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The Actuary The magazine of the Institute & Faculty of Actuaries

Information overload?

Employee pensions are an increasingly high-profile part of a business, and the amount of information available to the pensions industry is increasing hourly. Pensions professionals can’t afford to miss potentially vital developments that may change the way a client’s scheme should operate. Given that it is imperative to have accurate and up-to-date information, what should an effective electronic information environment represent? While we evaluate just about every other aspect of the business process, the efficiency of the translation of information into strategic policy is often left unaddressed. This lack of established process makes performance measurement of information systems subjective, and raises several pertinent questions:
– What are the primary functions required of an electronic information service?
– Can all data be captured and managed internally, or is it best to use a specialist third-party information system a pensions industry equivalent of Reuters or Bloomberg?
– Is the traditional alternative of ‘bought-in’ information and analysis still making a valuable contribution to the business?
– Should we stick with web-based information, or does the pensions expert need professionally delivered legal and technical information?
– Have current services made professionals’ lives any easier, or have we saved ourselves from drowning in a sea of paper, only to be overwhelmed by a tidal wave of online data?
To answer these questions we need to understand the individual businesses requirement and uses for information, and to lay down some basic criteria.

The pensions industry is subject to heavy statutory and legislative requirements, with more than 50 Acts and 450 statutory instruments to be considered, along with hundreds of related law reports, rulings, and determinations, and things rarely stay static for long. In 2002 alone, there were 240 Pensions Ombudsman’s determinations, 62 significant legal judgments, 39 statutory instruments (a quiet year), and 32 important reviews and reports; not to mention a major green paper from the Department for Work and Pensions, a major consultation document from the Inland Revenue, and innumerable private surveys and research reports published.
As the tide of recent pensions-related legislative change shows few signs of abating, it is advisable to keep track of proposed and also of historical changes.

Individual member or scheme reviews
Changes to the pension framework, coupled with a falling stockmarket, make many pension schemes expensive to run. Consultants must fully consider how any industry changes will affect their clients, on both a scheme-by-scheme, and member-by-member basis. As such, it is essential that an information resource is capable of showing changes, for example to the text of an Act, so that differences between the past, present, and future can be readily appreciated.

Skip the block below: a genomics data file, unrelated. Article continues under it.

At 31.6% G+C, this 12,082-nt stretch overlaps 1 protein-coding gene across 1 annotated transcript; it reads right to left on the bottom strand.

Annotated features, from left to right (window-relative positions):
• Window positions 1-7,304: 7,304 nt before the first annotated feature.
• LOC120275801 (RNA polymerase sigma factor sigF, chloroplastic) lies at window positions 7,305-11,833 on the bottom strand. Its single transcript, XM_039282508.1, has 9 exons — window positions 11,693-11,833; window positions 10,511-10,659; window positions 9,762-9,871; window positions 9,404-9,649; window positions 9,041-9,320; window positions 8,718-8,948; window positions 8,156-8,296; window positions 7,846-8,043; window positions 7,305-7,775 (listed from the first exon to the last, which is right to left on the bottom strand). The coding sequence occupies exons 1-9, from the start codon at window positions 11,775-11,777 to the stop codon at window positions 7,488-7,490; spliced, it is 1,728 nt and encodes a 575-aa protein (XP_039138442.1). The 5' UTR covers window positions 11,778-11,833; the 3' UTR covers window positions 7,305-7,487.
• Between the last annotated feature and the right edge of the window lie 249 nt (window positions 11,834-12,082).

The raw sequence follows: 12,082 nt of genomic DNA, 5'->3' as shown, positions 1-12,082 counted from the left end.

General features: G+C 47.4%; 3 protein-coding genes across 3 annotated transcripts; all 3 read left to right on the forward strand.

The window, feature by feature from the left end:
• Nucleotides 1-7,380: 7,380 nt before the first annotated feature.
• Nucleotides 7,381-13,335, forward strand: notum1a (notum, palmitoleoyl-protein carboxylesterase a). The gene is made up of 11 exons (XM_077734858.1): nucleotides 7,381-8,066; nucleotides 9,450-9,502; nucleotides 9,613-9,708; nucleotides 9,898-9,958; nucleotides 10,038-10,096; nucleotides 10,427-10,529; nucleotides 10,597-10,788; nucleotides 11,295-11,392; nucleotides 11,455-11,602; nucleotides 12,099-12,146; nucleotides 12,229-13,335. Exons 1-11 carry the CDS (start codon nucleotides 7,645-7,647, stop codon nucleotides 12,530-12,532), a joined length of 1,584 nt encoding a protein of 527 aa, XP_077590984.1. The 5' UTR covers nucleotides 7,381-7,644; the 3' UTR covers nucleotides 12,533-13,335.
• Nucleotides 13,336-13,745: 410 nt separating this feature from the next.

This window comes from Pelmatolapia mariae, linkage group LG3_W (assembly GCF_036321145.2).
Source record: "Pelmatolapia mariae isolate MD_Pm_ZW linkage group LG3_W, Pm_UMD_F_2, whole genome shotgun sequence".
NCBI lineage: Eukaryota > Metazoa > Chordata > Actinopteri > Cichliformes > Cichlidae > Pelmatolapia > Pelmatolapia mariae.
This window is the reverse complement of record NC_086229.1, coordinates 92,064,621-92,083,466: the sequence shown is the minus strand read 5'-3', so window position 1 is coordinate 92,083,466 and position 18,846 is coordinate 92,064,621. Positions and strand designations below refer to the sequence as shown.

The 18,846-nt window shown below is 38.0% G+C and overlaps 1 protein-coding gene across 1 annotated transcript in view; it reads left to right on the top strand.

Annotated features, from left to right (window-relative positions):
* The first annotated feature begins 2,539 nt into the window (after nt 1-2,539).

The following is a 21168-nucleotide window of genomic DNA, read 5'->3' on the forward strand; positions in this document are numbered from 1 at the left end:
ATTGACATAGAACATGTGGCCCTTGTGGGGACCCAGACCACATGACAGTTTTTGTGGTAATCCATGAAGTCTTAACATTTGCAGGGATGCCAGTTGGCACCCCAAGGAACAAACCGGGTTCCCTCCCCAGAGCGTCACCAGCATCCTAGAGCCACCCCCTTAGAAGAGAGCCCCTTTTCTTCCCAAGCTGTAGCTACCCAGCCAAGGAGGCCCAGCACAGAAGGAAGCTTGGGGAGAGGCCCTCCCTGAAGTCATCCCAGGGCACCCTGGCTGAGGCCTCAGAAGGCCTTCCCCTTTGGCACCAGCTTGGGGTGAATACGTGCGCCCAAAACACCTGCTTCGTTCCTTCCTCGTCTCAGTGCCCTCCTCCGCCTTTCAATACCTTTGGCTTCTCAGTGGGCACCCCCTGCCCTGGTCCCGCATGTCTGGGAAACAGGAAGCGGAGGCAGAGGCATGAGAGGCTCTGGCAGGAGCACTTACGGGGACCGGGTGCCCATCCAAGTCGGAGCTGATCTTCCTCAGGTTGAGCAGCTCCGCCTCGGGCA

Analysis and interpretation
It is vital for any pensions professional to know how any news affects both the industry in general and the business in particular. One of the chief benefits of using a specialist pensions information service is that much of the time-consuming filtering and assessment has already taken place. This allows you to quickly and efficiently get to the developments relevant to you, and to make the best strategic use of that information.

Data manipulation and management
The need for a comprehensive and current database is only the beginning. Often, in a broad and complex field such as pensions, it is unclear precisely which documents are most relevant to the job at hand, so a powerful, yet flexible, search function is important. A full multi-user environment that can accommodate the different needs of different people using the same system at different times should also feature strongly on any wish list. Most users will have a preferred way of carrying out research, so an audit trail to see which documents have been reviewed, and by whom, is a key consideration. Allowing users to add their comments to the text and the ability to instantly cross-reference related texts, such as an intranet or a client’s external knowledge database, is also of prime importance.

Basic system ‘friendliness’
The unique features of any ‘new’ resource can be assimilated more easily if it incorporates processes similar to those of the ‘basic’ software packages most people already know (eg Word or Internet Explorer). Despite, or perhaps even because of this, the level and depth of training and support offered is often overlooked.
The in-house capture and management of all relevant data is not a feasible option for most actuaries. Many organisations have insufficient resources to match the functionality and content offered by a third-party information service supplier. Even where the resources exist, they may have been acquired at an uneconomically high cost.
In difficult times it is even more important to extract maximum benefits from existing resources. By obtaining the right information at the right time, organised so that it can be easily interpreted and used, changes can quickly be put into the context of the business as a whole. This allows actuaries to focus on their core business function and to provide clients with the most appropriate recommendations on how best to manage their pensions.